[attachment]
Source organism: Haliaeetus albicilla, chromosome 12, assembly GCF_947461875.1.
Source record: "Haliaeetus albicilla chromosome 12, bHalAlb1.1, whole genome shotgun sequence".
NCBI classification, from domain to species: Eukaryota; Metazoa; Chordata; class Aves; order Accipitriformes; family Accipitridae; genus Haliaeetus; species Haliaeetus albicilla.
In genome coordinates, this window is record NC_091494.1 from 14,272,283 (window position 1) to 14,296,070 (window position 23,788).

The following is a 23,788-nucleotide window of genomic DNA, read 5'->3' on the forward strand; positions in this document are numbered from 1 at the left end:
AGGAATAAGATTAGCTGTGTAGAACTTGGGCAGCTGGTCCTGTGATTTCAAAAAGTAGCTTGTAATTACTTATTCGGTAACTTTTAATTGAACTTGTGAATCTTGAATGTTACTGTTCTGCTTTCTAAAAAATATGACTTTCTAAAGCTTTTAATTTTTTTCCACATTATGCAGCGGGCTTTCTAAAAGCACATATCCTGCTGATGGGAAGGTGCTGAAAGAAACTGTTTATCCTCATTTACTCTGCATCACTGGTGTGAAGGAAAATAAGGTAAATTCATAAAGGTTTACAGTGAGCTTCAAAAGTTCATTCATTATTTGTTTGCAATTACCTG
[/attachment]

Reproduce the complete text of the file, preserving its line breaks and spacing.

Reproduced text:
Source organism: Haliaeetus albicilla, chromosome 12, assembly GCF_947461875.1.
Source record: "Haliaeetus albicilla chromosome 12, bHalAlb1.1, whole genome shotgun sequence".
NCBI classification, from domain to species: Eukaryota; Metazoa; Chordata; class Aves; order Accipitriformes; family Accipitridae; genus Haliaeetus; species Haliaeetus albicilla.
In genome coordinates, this window is record NC_091494.1 from 14,272,283 (window position 1) to 14,296,070 (window position 23,788).

The following is a 23,788-nucleotide window of genomic DNA, read 5'->3' on the forward strand; positions in this document are numbered from 1 at the left end:
AGGAATAAGATTAGCTGTGTAGAACTTGGGCAGCTGGTCCTGTGATTTCAAAAAGTAGCTTGTAATTACTTATTCGGTAACTTTTAATTGAACTTGTGAATCTTGAATGTTACTGTTCTGCTTTCTAAAAAATATGACTTTCTAAAGCTTTTAATTTTTTTCCACATTATGCAGCGGGCTTTCTAAAAGCACATATCCTGCTGATGGGAAGGTGCTGAAAGAAACTGTTTATCCTCATTTACTCTGCATCACTGGTGTGAAGGAAAATAAGGTAAATTCATAAAGGTTTACAGTGAGCTTCAAAAGTTCATTCATTATTTGTTTGCAATTACCTG